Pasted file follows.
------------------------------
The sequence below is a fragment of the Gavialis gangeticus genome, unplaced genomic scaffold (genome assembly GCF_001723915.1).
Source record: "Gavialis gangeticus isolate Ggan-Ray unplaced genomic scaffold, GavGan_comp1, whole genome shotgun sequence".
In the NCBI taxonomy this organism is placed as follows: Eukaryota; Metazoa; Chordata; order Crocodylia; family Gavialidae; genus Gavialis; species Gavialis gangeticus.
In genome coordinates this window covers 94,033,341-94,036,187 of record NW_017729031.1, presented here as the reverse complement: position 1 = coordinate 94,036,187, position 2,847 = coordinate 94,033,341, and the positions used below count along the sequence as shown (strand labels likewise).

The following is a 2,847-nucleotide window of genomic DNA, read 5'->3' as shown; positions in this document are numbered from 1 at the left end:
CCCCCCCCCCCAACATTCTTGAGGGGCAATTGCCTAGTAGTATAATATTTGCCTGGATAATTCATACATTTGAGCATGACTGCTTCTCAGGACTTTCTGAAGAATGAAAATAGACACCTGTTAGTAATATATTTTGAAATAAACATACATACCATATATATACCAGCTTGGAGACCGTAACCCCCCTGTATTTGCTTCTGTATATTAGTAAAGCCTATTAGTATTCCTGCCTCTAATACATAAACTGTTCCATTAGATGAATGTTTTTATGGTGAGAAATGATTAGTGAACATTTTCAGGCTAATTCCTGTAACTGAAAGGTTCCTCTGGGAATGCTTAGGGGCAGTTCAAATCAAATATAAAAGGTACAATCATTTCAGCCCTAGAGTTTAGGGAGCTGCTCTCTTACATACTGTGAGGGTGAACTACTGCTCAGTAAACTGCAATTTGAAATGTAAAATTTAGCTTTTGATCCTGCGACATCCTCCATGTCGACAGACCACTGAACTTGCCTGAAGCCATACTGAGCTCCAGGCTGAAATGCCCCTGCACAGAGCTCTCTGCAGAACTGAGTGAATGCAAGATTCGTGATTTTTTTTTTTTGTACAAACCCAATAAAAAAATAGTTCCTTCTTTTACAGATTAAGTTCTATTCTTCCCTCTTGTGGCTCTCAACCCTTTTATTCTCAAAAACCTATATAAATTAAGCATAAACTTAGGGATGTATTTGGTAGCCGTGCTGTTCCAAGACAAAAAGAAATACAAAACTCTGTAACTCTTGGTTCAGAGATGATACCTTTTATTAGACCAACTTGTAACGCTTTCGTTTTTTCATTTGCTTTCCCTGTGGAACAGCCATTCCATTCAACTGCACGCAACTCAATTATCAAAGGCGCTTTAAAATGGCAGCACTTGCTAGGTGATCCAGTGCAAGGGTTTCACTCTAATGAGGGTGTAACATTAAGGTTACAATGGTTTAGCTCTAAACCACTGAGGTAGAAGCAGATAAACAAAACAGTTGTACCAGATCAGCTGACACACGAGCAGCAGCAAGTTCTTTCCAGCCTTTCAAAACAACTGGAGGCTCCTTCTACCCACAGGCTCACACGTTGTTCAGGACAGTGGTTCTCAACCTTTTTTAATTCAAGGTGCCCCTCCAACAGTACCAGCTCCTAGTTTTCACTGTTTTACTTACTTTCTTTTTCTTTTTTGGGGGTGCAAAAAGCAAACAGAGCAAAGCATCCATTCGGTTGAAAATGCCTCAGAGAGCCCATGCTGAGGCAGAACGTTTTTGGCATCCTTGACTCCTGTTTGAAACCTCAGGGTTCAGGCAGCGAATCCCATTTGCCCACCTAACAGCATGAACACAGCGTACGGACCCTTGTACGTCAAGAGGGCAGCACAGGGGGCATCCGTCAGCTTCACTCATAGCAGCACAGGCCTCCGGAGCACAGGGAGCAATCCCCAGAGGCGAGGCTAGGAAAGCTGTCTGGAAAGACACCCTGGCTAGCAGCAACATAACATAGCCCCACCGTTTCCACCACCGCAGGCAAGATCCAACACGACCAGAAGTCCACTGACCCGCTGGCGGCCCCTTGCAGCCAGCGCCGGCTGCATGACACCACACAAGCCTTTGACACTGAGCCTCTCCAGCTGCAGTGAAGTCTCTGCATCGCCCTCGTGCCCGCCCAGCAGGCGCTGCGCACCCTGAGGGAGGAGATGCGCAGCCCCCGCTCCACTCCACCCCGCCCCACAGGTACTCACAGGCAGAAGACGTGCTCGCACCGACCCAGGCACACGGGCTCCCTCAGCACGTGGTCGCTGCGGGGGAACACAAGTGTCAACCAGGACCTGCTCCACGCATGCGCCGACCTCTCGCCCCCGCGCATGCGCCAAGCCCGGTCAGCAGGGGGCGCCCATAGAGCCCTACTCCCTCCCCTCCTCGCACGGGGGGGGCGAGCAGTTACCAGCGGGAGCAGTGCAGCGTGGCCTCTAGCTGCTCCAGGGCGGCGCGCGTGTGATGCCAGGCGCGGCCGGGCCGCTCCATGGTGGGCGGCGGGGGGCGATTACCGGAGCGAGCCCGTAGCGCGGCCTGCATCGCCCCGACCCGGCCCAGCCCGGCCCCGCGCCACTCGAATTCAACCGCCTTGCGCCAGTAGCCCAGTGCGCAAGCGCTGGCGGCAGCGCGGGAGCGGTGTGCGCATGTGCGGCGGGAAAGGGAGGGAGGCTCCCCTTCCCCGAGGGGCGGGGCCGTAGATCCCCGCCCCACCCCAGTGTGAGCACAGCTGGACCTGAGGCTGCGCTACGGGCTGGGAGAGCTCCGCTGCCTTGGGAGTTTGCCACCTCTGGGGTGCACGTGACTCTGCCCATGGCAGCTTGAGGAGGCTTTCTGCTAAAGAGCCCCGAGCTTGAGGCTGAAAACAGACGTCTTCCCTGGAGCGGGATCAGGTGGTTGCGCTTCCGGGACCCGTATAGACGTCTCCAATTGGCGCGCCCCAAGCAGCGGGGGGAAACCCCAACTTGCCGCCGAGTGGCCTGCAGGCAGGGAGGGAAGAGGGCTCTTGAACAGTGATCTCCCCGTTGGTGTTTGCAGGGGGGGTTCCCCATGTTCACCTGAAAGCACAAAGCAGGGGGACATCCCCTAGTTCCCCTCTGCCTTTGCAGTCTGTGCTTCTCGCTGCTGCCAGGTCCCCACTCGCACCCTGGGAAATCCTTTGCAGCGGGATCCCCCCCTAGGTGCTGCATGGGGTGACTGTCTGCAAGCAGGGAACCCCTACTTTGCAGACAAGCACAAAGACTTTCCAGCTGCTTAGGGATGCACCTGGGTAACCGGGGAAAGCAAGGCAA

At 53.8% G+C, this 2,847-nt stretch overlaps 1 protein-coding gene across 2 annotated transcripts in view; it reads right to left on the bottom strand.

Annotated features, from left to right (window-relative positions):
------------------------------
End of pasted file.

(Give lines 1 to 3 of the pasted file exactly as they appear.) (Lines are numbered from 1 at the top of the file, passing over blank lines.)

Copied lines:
The sequence below is a fragment of the Gavialis gangeticus genome, unplaced genomic scaffold (genome assembly GCF_001723915.1).
Source record: "Gavialis gangeticus isolate Ggan-Ray unplaced genomic scaffold, GavGan_comp1, whole genome shotgun sequence".
In the NCBI taxonomy this organism is placed as follows: Eukaryota; Metazoa; Chordata; order Crocodylia; family Gavialidae; genus Gavialis; species Gavialis gangeticus.